A Tool to Assess Heating Efficiency of Direct-fired Heater with the Impact of Humidity Control
Creators:Lee, Wee Fong
Advisor:Ling, Peter P.
air exchange rate
decision support tool
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Series/Report no.:Food, Agricultural, and Biological Engineering. Graduate student poster competition, 2014
Heating is one of the top two expenses of greenhouse operations in northern climates. Direct-fired heater (DFH) that has been promoted having high heating efficiency, 99.9%, compared to 80-94% of conventional indirect-fired heaters (IFH), could be an energy efficient choice. However, the high efficiency claim does not consider energy lost through air intake during combustion process. Fresh air intake is important for clean combustion and extra dehumidification for the water vapor generated from the combustion process to maintain a healthy environment for plant growth. The actual heating efficiency of a DFH is affected by amount of fresh air intake where higher air intake rate causes lower heating efficiency. A decision support tool (the tool, thereafter) was developed to determine the minimum air intake needs for the combustion and water removal, thus, the highest net heating efficiency of a DFH can achieve. In a case study, the tool predicted that a DFH had a net heating efficiency of 86%. The prediction was verified with field experiments to compare heating performance of the DFH to a popular IFH. The results showed varied DFH heating efficiency that was affected by the heater operation strategy to regulate fresh air intake rate. A higher heating efficiency was achieved with a fresh air intake rate determined by the tool. The DFH consumed 8.8% less fuel than that of the IFH. The field tested DFH heating efficiency was 87% which was in close agreement with the prediction of the tool.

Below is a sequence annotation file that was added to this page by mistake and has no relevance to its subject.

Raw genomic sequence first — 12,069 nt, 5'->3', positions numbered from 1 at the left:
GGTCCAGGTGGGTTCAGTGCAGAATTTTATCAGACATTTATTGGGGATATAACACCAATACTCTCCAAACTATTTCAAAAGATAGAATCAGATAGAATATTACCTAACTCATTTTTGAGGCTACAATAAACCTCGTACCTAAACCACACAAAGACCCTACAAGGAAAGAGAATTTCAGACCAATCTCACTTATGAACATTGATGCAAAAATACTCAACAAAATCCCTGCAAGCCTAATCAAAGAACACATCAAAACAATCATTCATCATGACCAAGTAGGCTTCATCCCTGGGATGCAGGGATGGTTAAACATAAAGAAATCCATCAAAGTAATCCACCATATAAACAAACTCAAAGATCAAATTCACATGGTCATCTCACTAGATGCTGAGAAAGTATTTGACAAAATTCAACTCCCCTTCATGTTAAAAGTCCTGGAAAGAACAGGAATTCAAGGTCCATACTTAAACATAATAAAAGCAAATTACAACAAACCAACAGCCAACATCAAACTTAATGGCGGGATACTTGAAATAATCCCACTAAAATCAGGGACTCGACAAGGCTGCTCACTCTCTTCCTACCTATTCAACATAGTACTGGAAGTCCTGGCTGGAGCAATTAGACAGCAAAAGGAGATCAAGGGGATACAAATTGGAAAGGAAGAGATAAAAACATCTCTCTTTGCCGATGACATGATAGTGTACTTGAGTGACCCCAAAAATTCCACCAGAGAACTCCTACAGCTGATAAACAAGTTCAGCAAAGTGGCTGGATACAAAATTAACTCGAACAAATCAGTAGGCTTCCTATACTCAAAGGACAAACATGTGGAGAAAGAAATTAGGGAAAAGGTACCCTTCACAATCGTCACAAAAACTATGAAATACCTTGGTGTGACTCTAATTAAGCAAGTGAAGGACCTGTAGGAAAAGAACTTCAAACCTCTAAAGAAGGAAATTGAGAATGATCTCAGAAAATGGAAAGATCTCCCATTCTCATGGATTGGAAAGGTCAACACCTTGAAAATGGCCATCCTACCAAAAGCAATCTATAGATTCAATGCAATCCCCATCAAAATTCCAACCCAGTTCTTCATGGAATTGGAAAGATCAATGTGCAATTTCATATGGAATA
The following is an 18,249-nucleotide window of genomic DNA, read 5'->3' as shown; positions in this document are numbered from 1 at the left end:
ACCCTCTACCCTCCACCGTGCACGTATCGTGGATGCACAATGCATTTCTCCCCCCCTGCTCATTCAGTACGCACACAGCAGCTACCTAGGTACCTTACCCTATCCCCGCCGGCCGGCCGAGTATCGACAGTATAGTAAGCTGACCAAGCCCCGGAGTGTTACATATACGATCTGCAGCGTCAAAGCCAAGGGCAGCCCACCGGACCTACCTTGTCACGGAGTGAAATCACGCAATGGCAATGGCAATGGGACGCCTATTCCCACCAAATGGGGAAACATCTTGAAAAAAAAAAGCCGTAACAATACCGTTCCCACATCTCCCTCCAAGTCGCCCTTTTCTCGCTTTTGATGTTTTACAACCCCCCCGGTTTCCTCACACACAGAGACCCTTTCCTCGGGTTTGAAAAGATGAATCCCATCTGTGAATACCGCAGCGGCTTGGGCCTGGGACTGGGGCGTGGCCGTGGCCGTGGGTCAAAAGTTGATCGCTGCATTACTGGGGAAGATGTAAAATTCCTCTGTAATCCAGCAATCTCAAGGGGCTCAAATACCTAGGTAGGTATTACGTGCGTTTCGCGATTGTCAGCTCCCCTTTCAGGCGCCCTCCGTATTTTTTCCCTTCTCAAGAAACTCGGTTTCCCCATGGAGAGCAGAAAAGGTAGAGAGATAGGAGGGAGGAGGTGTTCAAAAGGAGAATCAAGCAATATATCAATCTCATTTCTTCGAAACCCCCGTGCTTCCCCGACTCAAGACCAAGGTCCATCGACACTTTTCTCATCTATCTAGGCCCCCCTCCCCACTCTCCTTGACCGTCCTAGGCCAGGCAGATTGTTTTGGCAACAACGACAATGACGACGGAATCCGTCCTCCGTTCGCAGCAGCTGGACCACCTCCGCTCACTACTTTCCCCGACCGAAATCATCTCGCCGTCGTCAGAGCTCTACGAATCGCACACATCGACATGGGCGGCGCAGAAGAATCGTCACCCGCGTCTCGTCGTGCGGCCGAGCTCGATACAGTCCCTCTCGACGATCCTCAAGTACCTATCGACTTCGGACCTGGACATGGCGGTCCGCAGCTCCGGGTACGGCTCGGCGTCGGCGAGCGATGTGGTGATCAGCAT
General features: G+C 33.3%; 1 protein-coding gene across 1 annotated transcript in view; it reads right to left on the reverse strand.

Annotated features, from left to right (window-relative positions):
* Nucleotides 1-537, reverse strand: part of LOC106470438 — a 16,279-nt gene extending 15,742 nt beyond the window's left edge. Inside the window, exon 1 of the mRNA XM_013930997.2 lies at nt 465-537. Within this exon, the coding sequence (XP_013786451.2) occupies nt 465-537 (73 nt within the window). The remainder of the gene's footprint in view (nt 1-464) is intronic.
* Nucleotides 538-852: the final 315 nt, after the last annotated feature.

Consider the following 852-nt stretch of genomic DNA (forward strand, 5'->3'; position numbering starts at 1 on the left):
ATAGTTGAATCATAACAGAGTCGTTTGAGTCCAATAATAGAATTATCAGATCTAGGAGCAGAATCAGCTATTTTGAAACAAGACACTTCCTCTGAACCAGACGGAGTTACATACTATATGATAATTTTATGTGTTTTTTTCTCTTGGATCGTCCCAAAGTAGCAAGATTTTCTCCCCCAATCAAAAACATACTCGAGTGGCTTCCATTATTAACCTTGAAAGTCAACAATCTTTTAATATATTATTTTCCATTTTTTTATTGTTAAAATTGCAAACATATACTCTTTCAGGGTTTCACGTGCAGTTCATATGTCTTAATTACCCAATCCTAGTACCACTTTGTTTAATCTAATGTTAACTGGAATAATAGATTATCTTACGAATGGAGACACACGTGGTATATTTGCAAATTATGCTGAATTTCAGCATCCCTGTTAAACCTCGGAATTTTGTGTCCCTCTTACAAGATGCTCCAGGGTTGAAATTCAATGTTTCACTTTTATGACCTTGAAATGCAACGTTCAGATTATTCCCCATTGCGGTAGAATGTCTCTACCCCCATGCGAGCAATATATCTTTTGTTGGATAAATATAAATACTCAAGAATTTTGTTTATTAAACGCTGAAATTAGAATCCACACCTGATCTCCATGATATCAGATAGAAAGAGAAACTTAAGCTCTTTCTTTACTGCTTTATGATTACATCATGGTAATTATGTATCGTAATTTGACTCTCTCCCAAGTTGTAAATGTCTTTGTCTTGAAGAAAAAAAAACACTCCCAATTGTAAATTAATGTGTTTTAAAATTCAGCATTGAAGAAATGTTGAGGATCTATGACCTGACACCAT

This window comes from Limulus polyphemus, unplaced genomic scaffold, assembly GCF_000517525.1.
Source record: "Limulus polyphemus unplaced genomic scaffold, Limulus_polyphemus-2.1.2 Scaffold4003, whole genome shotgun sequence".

Ohio Agricultural Research and Development Center
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